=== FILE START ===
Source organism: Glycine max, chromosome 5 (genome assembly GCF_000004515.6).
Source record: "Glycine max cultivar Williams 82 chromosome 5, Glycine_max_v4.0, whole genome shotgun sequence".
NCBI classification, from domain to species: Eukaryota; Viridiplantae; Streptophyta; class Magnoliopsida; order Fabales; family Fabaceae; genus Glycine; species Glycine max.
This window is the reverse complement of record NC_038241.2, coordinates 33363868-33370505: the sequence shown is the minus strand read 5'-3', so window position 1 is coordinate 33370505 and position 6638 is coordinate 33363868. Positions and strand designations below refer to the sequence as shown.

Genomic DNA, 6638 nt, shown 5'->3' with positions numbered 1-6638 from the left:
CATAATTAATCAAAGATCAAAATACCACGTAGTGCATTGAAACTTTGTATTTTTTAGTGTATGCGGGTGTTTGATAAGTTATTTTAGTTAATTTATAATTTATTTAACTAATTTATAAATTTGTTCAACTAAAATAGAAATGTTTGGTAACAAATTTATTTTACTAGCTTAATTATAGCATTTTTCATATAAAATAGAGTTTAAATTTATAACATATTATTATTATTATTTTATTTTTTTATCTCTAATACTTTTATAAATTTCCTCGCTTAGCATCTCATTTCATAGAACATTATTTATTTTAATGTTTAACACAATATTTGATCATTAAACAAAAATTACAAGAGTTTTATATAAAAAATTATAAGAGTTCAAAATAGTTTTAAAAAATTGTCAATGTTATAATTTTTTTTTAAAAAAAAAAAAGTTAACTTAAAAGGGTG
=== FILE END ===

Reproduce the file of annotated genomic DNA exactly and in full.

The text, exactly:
Source organism: Glycine max, chromosome 5 (genome assembly GCF_000004515.6).
Source record: "Glycine max cultivar Williams 82 chromosome 5, Glycine_max_v4.0, whole genome shotgun sequence".
NCBI classification, from domain to species: Eukaryota; Viridiplantae; Streptophyta; class Magnoliopsida; order Fabales; family Fabaceae; genus Glycine; species Glycine max.
This window is the reverse complement of record NC_038241.2, coordinates 33363868-33370505: the sequence shown is the minus strand read 5'-3', so window position 1 is coordinate 33370505 and position 6638 is coordinate 33363868. Positions and strand designations below refer to the sequence as shown.

Genomic DNA, 6638 nt, shown 5'->3' with positions numbered 1-6638 from the left:
CATAATTAATCAAAGATCAAAATACCACGTAGTGCATTGAAACTTTGTATTTTTTAGTGTATGCGGGTGTTTGATAAGTTATTTTAGTTAATTTATAATTTATTTAACTAATTTATAAATTTGTTCAACTAAAATAGAAATGTTTGGTAACAAATTTATTTTACTAGCTTAATTATAGCATTTTTCATATAAAATAGAGTTTAAATTTATAACATATTATTATTATTATTTTATTTTTTTATCTCTAATACTTTTATAAATTTCCTCGCTTAGCATCTCATTTCATAGAACATTATTTATTTTAATGTTTAACACAATATTTGATCATTAAACAAAAATTACAAGAGTTTTATATAAAAAATTATAAGAGTTCAAAATAGTTTTAAAAAATTGTCAATGTTATAATTTTTTTTTAAAAAAAAAAAAGTTAACTTAAAAGGGTG